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Friday, July 22, 2011

The GOP: For Federalism or Less Government?

The stance of Sen. Jim DeMint (SC-R) in 2010 is emblematic of the ambiguity in the hierarchy of goals in the Republican party. DeMint can be taken as being primarily oriented to restoring the balance of federalism by having the federal government do less and the State governments more, at least in terms of domestic policy. This could bring the General Government back to its enumerated powers. Accordingly, Time magazine maintains that DeMint’s real target in 2010 was “a radical downsizing of the federal government.” This downsizing includes “turning education policy over to the states and gradually dismantling safety-net programs like Social Security and Medicare.”

Even so, DeMint may not have been assuming that the state governments would then create various degrees of “safety-net.” That is, his agenda could have been to get government out of the business of providing basic needs to those who might otherwise not survive. In other words, his primary goal could have been to reduce government itself, especially outside of defense and foreign policy. For instance, citing “creeping socialism in the U.S.”, DeMint wanted to “shrink government.” He “was incensed by what he considered a growing public reliance on government largesse for things like housing, food and income, which to him was creating dependency and stifling free enterprise.” The senator’s ideal here is distinct from his goal of downsizing the federal government in order to shift power to the state governments. A shift does not necessarily imply a reduction. It is precisely on this point that the Republican Party has been far too ambiguous. What is more important to the party: less government or restoring federal government?

Too often, the two goals have been conflated by Republican office-holders, as if restoring federalism means a reduction in government. It is possible, after all, that restoring social programs at the State level could result in more government. As Massachusetts demonstrates, the states are able to enact expansive social programs such as universal health-care. However, in a federal system, one size does not fit all; republics such as Texas and Oklahoma would doubtless have approaches to health-care that rely on far less government. So moving to toward a balance between the U.S. Government and the governments of the member republics of the Union may or may not mean less government. Whether government is more or less would depend not just on what Congress and the U.S. President want, but also on what the elected representatives and heads of state in the member states want.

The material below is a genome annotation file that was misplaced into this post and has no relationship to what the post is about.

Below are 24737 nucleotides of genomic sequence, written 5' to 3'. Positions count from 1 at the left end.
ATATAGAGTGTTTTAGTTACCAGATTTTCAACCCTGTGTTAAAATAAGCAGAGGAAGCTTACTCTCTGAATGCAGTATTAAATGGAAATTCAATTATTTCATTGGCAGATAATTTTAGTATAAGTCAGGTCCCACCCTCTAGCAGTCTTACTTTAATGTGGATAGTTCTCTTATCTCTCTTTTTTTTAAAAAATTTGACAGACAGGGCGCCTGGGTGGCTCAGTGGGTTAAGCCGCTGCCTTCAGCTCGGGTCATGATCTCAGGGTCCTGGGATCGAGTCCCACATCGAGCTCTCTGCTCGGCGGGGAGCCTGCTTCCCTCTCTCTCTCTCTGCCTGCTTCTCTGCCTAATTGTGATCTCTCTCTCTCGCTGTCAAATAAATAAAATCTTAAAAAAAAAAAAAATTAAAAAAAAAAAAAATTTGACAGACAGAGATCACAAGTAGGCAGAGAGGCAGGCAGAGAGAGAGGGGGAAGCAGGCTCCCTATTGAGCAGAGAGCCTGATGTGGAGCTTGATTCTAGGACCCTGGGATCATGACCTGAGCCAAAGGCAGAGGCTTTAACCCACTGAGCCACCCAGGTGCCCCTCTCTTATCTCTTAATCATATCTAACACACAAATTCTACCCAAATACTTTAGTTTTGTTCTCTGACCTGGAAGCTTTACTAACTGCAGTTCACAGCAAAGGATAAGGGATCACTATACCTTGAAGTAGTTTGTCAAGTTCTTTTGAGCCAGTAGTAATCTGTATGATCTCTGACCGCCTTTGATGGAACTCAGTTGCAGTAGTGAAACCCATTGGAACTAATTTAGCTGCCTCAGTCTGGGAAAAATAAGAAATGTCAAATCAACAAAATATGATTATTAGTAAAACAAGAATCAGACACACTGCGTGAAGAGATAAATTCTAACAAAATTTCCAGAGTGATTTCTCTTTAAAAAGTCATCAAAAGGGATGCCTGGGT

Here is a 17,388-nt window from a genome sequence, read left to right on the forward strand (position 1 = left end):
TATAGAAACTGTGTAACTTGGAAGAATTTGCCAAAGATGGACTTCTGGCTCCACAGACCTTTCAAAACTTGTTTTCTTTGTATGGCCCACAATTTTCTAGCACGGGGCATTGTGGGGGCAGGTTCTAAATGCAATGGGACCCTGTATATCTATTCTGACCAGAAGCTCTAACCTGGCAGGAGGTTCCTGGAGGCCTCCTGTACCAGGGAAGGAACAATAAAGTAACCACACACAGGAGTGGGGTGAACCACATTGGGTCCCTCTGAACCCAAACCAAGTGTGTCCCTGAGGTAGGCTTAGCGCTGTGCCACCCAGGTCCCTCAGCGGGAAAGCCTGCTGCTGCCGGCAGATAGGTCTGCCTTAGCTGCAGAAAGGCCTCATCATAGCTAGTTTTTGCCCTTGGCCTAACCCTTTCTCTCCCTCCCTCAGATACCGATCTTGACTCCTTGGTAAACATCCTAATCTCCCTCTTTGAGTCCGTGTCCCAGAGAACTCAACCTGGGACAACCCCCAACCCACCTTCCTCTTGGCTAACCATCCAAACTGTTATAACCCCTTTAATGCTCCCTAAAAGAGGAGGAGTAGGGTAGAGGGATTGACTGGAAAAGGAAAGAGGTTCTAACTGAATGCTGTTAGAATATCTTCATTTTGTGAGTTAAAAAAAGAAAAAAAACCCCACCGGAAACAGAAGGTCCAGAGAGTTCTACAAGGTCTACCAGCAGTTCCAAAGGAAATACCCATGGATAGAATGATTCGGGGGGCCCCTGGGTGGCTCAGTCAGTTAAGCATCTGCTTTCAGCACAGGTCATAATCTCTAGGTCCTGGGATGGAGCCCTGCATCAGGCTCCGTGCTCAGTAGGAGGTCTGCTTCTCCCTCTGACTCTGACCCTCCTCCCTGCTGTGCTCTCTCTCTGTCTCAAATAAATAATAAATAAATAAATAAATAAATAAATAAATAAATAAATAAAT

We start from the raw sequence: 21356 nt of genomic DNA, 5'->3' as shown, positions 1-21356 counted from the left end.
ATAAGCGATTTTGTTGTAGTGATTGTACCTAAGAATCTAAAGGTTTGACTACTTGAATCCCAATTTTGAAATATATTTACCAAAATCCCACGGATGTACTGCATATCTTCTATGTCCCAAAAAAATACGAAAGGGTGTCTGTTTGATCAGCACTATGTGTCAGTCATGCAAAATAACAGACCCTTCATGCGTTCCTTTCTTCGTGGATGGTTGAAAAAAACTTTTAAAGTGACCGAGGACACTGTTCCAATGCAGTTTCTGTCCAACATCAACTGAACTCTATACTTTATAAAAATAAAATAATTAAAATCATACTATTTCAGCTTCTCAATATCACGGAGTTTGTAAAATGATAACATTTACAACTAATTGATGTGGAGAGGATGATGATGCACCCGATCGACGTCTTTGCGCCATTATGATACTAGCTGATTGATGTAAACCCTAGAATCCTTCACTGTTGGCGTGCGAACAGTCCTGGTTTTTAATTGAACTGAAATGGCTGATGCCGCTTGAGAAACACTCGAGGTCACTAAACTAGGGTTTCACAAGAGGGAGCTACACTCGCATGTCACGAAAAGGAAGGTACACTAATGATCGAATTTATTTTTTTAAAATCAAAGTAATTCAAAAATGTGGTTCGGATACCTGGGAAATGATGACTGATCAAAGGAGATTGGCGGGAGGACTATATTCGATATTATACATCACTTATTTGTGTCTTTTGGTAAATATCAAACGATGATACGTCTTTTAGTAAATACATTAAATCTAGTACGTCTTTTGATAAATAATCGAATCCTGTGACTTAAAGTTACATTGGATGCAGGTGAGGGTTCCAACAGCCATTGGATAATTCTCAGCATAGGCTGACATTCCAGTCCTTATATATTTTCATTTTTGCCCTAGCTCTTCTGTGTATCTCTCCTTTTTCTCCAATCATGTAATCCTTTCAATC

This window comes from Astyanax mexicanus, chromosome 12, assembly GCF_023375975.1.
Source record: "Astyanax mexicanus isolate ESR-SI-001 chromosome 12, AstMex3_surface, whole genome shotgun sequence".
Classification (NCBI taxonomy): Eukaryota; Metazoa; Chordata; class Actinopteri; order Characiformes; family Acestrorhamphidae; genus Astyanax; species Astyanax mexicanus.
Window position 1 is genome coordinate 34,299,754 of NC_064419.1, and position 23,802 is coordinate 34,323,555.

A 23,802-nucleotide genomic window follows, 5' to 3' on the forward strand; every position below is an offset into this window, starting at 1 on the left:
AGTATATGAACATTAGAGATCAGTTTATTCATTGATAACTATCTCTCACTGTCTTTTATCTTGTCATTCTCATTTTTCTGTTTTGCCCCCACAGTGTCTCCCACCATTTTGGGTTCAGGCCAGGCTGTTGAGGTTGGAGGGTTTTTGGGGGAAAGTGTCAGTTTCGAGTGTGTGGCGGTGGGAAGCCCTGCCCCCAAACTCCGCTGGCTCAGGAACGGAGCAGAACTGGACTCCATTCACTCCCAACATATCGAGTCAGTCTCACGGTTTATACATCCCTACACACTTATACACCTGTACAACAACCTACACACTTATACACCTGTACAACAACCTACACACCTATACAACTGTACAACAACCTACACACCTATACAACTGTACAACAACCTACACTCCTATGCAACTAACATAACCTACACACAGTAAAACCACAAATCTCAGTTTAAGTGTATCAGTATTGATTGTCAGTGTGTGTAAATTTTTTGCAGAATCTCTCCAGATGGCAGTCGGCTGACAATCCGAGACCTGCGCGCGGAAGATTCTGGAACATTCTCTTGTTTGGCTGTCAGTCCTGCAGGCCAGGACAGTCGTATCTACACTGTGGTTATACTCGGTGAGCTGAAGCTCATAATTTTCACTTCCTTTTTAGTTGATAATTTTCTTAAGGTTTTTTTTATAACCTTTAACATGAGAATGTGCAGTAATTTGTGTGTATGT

Therefore, a Republican might say, “I want a shift toward the states in domestic domains and I want my particular republic to have less government while the federal government focuses on defense, regulating interstate commerce, and foreign policy.” I contend that such an integrated position is rarely, if ever, enunciated on behalf of the Republican Party. I suspect that the reality undergirding the GOP is less government, with occasional lip-service thrown to federalism.

Source: Michael Crowley and Jay Newton-Small, “Leading the Rebel Brigade,” Time, November 29, 2010, pp. 34-37.